Space Research

Kilopower portable nuclear fission reactor successfully tested

NASA has announced successful tests of the Kilopower portable nuclear fission reactor – the small, transportable nuclear reactor has been designed to generate power for long-term space travel to Mars or the Moon. Kilopower uses a six-inch chunk of uranium-235 as fuel.

The device, which is still in prototype stage, will be quite important for space expeditions where astronauts won’t be able to take enough supplies on their spacecraft and must still generate power far from Earth. They will need to be able to generate their own resources.

“When we go to the moon, and eventually on to Mars, we are likely going to need large power sources and not rely on the sun,” Jim Reuter, NASA’s acting associate administrator for space technology, said.

Officials from NASA as well as from the Department of Energy’s National Nuclear Security Administration, or NNSA, performed a series of tests on the Kilopower portable nuclear between last November and March at NNSA’s Nevada National Security Site to ensure that the technology works, reliably and safely.

Back in March, the NASA and NNSA team ran the first full-power tests. The team ran their test reactor through a 28-hour vacuum-chamber test that simulated a full power cycle, including startup, ramp-up, steady operation and shutdown. The KRUSTY power system, also known as the Kilopower Reactor Using Stirling Technology, was put through additional tests to check how it dealt with multiple failures. Now, the officials have announced that those tests went extremely well.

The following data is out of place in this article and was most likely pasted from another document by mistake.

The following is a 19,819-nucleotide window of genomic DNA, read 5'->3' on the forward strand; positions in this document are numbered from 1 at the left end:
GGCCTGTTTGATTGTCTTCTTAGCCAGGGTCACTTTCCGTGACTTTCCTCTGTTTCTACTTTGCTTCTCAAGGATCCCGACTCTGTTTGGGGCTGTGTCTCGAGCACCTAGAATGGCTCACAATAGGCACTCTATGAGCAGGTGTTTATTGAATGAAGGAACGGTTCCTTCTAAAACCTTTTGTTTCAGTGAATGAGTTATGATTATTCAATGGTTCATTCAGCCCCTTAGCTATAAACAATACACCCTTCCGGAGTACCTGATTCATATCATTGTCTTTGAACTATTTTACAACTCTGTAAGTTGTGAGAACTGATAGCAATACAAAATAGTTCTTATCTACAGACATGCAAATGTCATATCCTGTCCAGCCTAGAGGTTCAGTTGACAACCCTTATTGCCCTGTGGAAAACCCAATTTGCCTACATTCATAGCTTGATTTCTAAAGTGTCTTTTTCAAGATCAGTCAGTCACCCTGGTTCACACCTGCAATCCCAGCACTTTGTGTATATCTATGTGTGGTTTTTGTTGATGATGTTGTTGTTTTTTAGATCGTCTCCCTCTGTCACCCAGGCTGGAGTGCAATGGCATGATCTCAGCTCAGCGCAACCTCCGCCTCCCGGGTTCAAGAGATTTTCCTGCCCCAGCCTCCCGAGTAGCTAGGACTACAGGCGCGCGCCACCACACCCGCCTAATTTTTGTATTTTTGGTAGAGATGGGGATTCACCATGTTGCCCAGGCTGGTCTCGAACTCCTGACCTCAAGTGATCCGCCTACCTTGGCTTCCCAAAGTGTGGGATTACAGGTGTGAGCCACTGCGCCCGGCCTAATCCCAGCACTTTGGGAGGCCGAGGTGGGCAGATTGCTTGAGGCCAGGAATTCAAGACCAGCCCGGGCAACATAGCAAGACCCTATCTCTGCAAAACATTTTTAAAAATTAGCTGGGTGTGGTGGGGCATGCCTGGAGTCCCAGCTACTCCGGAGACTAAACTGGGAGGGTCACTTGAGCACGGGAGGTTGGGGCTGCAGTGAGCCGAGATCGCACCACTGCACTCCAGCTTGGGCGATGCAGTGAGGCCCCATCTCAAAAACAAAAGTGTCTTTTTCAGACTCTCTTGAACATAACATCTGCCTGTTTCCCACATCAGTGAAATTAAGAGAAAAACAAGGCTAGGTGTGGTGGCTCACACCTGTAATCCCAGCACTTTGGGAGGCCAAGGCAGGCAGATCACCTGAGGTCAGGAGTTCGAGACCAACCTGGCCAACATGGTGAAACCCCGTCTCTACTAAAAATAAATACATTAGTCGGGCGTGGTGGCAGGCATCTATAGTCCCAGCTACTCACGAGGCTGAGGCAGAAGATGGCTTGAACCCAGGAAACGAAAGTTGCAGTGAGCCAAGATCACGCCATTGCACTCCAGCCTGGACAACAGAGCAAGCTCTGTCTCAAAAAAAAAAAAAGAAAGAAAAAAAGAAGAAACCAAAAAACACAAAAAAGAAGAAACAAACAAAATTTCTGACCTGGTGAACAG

David Poston, the chief reactor designer at NNSA’s Los Alamos National Laboratory, said in a statement that they tested the reactor in every manner possible, in terms of nominal and off-normal operating scenarios, and it passed with flying colors.

Over the next 18 months, the Kilopower team will work to determine what is exactly required to design, build, certify and fly the nuclear reactors. They will also be conducting flight demonstrations.

If all goes as per plans, NASA could likely deliver a 1,500-kilogram (3,300-pound) demonstration reactor onto the lunar surface on a medium-size commercial lander by mid-2020.

About the author

Megha Kedia

Megha Kedia

Megha is a seasoned reporter with over six years of experience covering news in technology, science and related fields. At The Space News, Megha covers space research & technology news.

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